‘We must review past agreements before concessioning airports’
The Federal Government has been urged to review past concession agreements and address its sticking points before giving airports out to new investors.
Besides, concerned stakeholders have also asked for a clear-cut master plan on airport concessioning; seeking details on aspects of the facilities that are for private investments.
The stakeholders that recently met at an aviation conference in Lagos said settling old scores and clarity on what to do with the airports will given confidence to new investors and ensure better bargain for the Federal Government.
Former Director of the Nigerian Civil Aviation Authority (NCAA), Engr. Harold Demuren, recalled that past efforts on concessioning have not yielded the desired result and lessons must be learnt in going forward.Demuren noted a classic case in government’s handling of the Nigerian airways and the plan to restructure the airline.
According to him, “They invited Virgin Atlantic, along with British Airways that has been here, and they started flying to London. A good one at that, so that they can come and work with us to develop Nigerian Airways. We agreed that they will operate from the International wing of the Lagos Airport. It was in the agreement and a minister signed it.
“Not far after, we had an unfortunate incident of fire consuming the domestic terminal. Federal Airports Authority of Nigeria (FAAN) wanted to build it but does have money. So, it was concessioned to Bi-Courtney Services Limited (BASL). In that agreement, it was said that all domestic flights will take off from that place. Another government of Nigeria signed that agreement.
“Another minister came and Arik Air came on board. Arik wanted to compete with Virgin Atlantic and decided to operate from the international wing. Government of Nigeria still went ahead to sign that agreement. So, one government of Nigeria signed three conflicting agreements. They ran into problem and told the operators to fix it. It means we don’t honour agreements and we cannot continue to operate this way,” he said.
Demuren added that not addressing the lingering problem will deter the best of investors from coming. And if they come, it would be clear that the risks are high for which they will price very low with meagre returns for the government. “It is my advice that all existing issues, litigations and agreements should be resumed and come to terms with concerned parties with the aim of resolving them. If we have a Build Operate and Transfer agreement with the Chinese company on Murtala Muhammed International Airport, they are still building and have not yet operated, how do you want to concession that? I don’t understand.”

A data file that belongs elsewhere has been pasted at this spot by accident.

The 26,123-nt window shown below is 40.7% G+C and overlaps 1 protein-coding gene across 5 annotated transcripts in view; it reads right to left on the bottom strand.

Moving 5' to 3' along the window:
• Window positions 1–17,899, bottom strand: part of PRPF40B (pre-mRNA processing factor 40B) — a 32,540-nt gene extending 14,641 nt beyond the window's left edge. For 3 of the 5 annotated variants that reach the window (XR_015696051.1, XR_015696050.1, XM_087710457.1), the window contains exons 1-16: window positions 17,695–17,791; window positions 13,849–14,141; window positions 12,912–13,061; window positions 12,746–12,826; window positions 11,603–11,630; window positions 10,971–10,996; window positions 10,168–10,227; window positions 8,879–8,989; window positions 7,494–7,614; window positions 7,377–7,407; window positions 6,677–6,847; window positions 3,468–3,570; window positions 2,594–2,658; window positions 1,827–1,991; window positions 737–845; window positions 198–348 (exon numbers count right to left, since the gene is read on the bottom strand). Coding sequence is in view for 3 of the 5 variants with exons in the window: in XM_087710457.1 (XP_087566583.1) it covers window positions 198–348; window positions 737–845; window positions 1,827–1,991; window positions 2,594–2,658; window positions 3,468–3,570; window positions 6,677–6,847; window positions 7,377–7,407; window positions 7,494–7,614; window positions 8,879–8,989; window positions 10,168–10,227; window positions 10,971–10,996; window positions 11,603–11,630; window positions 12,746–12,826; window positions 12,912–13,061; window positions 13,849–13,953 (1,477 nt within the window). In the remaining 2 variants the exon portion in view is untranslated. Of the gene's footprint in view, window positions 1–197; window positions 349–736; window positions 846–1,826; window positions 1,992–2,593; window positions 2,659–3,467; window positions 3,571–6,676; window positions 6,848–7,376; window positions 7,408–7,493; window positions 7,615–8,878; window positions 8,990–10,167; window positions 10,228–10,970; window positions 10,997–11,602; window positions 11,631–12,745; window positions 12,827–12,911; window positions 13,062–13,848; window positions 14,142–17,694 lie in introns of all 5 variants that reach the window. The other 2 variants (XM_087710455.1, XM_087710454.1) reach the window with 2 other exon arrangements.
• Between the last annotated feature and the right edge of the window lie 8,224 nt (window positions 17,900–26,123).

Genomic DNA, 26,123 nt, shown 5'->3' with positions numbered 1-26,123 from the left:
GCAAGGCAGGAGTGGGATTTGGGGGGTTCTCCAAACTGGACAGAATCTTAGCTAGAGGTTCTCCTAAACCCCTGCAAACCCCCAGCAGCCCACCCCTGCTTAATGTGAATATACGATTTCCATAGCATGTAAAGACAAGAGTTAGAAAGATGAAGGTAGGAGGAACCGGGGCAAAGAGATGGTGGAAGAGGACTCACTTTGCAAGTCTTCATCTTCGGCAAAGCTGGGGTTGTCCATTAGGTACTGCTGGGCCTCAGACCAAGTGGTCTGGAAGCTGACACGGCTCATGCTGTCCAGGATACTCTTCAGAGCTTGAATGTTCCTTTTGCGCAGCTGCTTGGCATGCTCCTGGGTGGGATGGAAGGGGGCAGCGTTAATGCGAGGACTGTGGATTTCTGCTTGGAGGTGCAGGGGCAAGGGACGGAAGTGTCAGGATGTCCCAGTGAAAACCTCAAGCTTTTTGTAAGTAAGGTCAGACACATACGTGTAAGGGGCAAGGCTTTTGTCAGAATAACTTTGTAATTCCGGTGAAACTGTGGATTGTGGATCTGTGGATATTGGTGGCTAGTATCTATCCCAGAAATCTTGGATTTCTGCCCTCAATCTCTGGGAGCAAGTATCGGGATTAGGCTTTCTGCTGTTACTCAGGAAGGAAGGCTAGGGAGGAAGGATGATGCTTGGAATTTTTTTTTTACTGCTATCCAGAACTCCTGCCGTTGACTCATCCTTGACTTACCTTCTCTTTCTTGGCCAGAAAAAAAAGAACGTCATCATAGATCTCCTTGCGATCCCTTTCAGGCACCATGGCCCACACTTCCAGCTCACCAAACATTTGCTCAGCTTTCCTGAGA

Demuren stressed that the onus is on the government to come clear on the exactly what they are privatizing in an airport, citing that there are various sections that constitute the airport.“What are we privatising or concessioning? It is it even commercialising? Let’s be cleared. What part of FAAN are we concessioning? There are two parts; the airside and the land side. I’ve had the deputy speaker, Ekwemadu, mention five airports. So, we are not even sure whether it is four or five airports that we are concessioning. This is where problems come,” Demuren said.
Industry veteran and former President of Aviation Roundtable, Capt. Dele Ore harped on the need to follow the template for concession already established by the International Civil Aviation Organisation (ICAO) , which specifically defines the parameters for tenure, aspects of the airport to be handed out, who takes of the airport assets and other issues bordering welfare and fate of personnel.
Ore, who was the chairman of Airport Concession Committee of 2008, observed that all talks about concessioning will amount to nothing with political will to execute the plan.Chairman of Airline Operators of Nigeria, Capt. Nogie Meggison, observed that industry players were yet to get a template of the model to be adopted by government.
Meggison said as much as government needs airports to develop Nigeria into a hub, the question of what parts of the airports should be concessioned remains in the front burner.Convener of the conference and Chief Executive Officer, CheckInNigeria, Michael Chikeka, said the conference became imperative because of the avalanche of issues raised on the subject matter.
He noted that other areas of concerns hovers around the establishment of proper legal framework for concession, especially as it affects the binding threat between future administrations to existing agreements.Chikeka said: “Most industry analysts think that all these are issues that should be properly addressed and sorted out before inviting new concessionaires. The existing level playing field between government and current concessionaires will be important, hence the need for government to address all outstanding rancor, with a view to smoothening the agreement before embarking on new concessions .”
In his presentation, Prof. Pat Utomi, also raised concerns about values, inconsistency in existing concession agreements, which does not inspire investors’ confidence.Utomi said despite clamour for private capital to fund public assets, including airports, previous sour agreements with some concessions have not put the industry in good light.
He submitted that without transparency, corporate governance and adherence to legal agreements, the decision to go the way of concession may not be easily achieved.
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